Wednesday, February 18, 2009

Not Easily Offended

Yesterday I remarked that God doesn’t want any to perish, but all to come to repentance (2 Peter 3:9), no matter how colorful or limited someone’s vocabulary is.

I saw this again on my way to Chicago recently. I talked for a couple of hours with a young man named Nick. He’s 22 years old, graduating later this spring from one of the top universities in Massachusetts. During the course of our conversation, Nick dropped several "bombs" while telling me about his New York family’s decades’ long commitment to a Hindu guru who moved to Oregon many years ago. It was both humorous and intriguing as Nick tried to convert me to this guru’s main tenets of faith. Then again, humor is a great segue into talking about our deepest religious beliefs and convictions.

After a while, Nick started railing against evangelicals. Without tipping my hand, I countered some of Nick’s misperceptions of evangelicals by saying I’ve read a lot of evangelical writings and never heard anyone espouse the things he was saying they believe and teach.

When Nick asked what I did, I briefly told him about my new book, If God Disappears, which he said sounded interesting. In fact, he seemed quite interested. So I told him about my blog where I said he could find a link to read the first chapter of my book. I then gave him my e-mail address and asked him to let me know what he thought after reading what I had to say.

Later that evening in Boston Nick went online, read some of my blog postings, and then read the opening chapter of my book. Nick then turned around and wrote a lengthy, profusely apologetic letter to me via e-mail. He was seriously worried that he had offended me. No, he hadn’t, I assured him. Why? I consciously made a decision long ago not to be offended by someone’s vocabulary or remarks. It’s a decision we all have to make. It’s counterintuitive, I know. But just because I’ll never use such words in anger doesn’t mean I have to judge others who use such terms, especially if they use them flippantly.

Yes, I realize some can use such words to denigrate others, which I do find deeply offensive. But Nick wasn’t trying to denigrate me. So there was no reason for me to feel offended or ask him to clean up his vocabulary. Any such remarks easily could have been more offensive than anything Nick was saying.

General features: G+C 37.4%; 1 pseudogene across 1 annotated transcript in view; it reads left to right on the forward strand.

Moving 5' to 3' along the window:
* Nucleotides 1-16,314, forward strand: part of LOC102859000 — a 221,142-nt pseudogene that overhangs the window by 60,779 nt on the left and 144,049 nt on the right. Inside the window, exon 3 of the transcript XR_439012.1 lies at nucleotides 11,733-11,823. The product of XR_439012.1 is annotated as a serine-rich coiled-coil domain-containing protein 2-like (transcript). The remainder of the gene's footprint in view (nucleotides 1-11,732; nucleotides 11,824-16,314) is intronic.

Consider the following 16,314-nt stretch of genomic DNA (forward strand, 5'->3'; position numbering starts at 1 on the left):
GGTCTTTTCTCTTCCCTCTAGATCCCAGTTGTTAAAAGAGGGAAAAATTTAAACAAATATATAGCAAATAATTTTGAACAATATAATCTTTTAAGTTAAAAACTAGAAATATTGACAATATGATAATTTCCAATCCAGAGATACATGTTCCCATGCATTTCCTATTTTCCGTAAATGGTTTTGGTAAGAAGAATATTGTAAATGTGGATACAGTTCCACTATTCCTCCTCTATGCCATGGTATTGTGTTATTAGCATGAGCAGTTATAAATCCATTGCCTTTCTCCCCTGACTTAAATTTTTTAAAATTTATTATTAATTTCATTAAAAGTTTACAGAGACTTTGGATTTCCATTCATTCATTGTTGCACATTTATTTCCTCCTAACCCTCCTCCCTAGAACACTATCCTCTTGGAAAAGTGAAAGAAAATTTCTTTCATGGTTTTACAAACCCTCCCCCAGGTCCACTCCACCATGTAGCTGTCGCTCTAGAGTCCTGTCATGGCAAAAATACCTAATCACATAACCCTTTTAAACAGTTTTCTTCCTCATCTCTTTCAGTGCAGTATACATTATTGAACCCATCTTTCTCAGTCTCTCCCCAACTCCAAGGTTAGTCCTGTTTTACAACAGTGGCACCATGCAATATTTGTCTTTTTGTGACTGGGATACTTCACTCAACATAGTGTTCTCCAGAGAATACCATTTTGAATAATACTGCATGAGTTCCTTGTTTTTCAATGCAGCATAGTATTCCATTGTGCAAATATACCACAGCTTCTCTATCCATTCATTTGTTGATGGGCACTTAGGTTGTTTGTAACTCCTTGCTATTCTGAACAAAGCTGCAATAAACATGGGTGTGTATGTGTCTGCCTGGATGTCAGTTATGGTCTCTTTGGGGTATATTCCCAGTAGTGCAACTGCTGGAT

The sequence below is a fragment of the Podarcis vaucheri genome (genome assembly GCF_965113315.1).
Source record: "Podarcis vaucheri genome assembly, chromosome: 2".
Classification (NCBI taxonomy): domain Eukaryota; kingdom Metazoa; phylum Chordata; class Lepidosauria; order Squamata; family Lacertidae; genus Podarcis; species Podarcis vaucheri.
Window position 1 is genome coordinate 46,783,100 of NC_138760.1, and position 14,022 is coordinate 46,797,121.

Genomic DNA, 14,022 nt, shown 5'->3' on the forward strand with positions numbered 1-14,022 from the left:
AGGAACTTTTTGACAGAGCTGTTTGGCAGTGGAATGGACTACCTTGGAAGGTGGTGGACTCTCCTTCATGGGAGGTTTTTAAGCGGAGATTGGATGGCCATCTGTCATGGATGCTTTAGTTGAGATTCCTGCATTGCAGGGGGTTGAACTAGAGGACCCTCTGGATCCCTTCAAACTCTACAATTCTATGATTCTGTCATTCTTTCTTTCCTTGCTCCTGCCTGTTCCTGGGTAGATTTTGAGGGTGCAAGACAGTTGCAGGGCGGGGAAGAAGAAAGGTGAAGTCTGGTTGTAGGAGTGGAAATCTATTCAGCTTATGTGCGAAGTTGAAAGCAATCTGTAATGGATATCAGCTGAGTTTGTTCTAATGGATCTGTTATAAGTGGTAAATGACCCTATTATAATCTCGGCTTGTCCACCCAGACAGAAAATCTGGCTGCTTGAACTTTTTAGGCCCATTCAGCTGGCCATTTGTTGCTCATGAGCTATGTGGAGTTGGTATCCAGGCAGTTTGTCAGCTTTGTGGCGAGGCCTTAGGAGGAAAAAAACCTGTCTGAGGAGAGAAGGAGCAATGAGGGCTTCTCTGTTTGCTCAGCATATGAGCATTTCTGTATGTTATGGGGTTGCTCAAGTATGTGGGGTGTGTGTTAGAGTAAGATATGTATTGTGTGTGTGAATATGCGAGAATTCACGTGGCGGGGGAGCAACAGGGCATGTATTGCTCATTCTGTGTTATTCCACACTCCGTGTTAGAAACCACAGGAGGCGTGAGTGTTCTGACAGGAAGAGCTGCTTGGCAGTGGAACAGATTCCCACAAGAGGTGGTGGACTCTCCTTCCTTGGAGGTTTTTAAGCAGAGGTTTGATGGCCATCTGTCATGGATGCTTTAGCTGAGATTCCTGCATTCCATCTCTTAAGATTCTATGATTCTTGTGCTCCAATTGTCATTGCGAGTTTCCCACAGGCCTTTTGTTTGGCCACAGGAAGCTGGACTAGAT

1 comment:

Nick M. said...

Regarding your post, I did not catch it originally but just read it upon reception of your letter. I found it to have a positive core message that was distracted by a slight separatist undertone. I understand when reading your postings you are catering to your audience… I found your intent to be genuinely good, but my concern was the tone, which seemed a little simplified. Obviously your preachings and opinions are both good and well intended. When i critiqued your post earlier I was trying to negotiate or bring to light the idea of mutual understanding regardless of faith. I believe as two well tempered educated people we had a lot in common and in fact most of our beliefs, whether political or social, were similar. My concern was that the blog didn't acknowledge such similarities and good company and rather defined our conversation as a test to your good will. Your belief in openness and conversation was clear. What wasn't clear was the fact that our conversation was a meeting of two minds and not a test of your faith. I hope that you know I have no malice towards you and found you to be a wonderful person and I appreciate and respect your positive output in your books and teachings. I found your blog to be positive yet slightly tainted by the assignment of binaries. What should have been discussed, perhaps, was the ability on both our parts to understand and appreciate each other as two separate thinkers and believers, that our good will and demeanor had gifted us a conversation that continues...